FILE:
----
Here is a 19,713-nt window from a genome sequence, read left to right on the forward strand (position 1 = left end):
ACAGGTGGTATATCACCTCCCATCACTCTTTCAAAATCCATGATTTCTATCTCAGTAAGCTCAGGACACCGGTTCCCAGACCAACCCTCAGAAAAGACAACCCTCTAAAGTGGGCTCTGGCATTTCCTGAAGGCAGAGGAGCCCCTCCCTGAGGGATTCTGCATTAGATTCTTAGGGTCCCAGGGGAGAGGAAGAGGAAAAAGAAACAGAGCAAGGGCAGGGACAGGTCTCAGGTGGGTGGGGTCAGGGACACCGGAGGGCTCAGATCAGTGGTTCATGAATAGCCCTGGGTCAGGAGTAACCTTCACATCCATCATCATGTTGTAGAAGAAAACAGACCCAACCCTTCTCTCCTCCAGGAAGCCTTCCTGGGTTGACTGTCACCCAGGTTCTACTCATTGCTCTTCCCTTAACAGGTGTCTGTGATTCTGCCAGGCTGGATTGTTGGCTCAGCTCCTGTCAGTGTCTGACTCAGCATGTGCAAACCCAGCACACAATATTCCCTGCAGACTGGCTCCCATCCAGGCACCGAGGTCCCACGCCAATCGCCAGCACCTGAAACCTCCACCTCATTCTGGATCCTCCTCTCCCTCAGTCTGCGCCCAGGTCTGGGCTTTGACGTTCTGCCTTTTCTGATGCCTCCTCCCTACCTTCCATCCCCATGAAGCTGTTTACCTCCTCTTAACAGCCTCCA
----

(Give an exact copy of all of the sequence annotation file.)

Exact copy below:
Here is a 19,713-nt window from a genome sequence, read left to right on the forward strand (position 1 = left end):
ACAGGTGGTATATCACCTCCCATCACTCTTTCAAAATCCATGATTTCTATCTCAGTAAGCTCAGGACACCGGTTCCCAGACCAACCCTCAGAAAAGACAACCCTCTAAAGTGGGCTCTGGCATTTCCTGAAGGCAGAGGAGCCCCTCCCTGAGGGATTCTGCATTAGATTCTTAGGGTCCCAGGGGAGAGGAAGAGGAAAAAGAAACAGAGCAAGGGCAGGGACAGGTCTCAGGTGGGTGGGGTCAGGGACACCGGAGGGCTCAGATCAGTGGTTCATGAATAGCCCTGGGTCAGGAGTAACCTTCACATCCATCATCATGTTGTAGAAGAAAACAGACCCAACCCTTCTCTCCTCCAGGAAGCCTTCCTGGGTTGACTGTCACCCAGGTTCTACTCATTGCTCTTCCCTTAACAGGTGTCTGTGATTCTGCCAGGCTGGATTGTTGGCTCAGCTCCTGTCAGTGTCTGACTCAGCATGTGCAAACCCAGCACACAATATTCCCTGCAGACTGGCTCCCATCCAGGCACCGAGGTCCCACGCCAATCGCCAGCACCTGAAACCTCCACCTCATTCTGGATCCTCCTCTCCCTCAGTCTGCGCCCAGGTCTGGGCTTTGACGTTCTGCCTTTTCTGATGCCTCCTCCCTACCTTCCATCCCCATGAAGCTGTTTACCTCCTCTTAACAGCCTCCA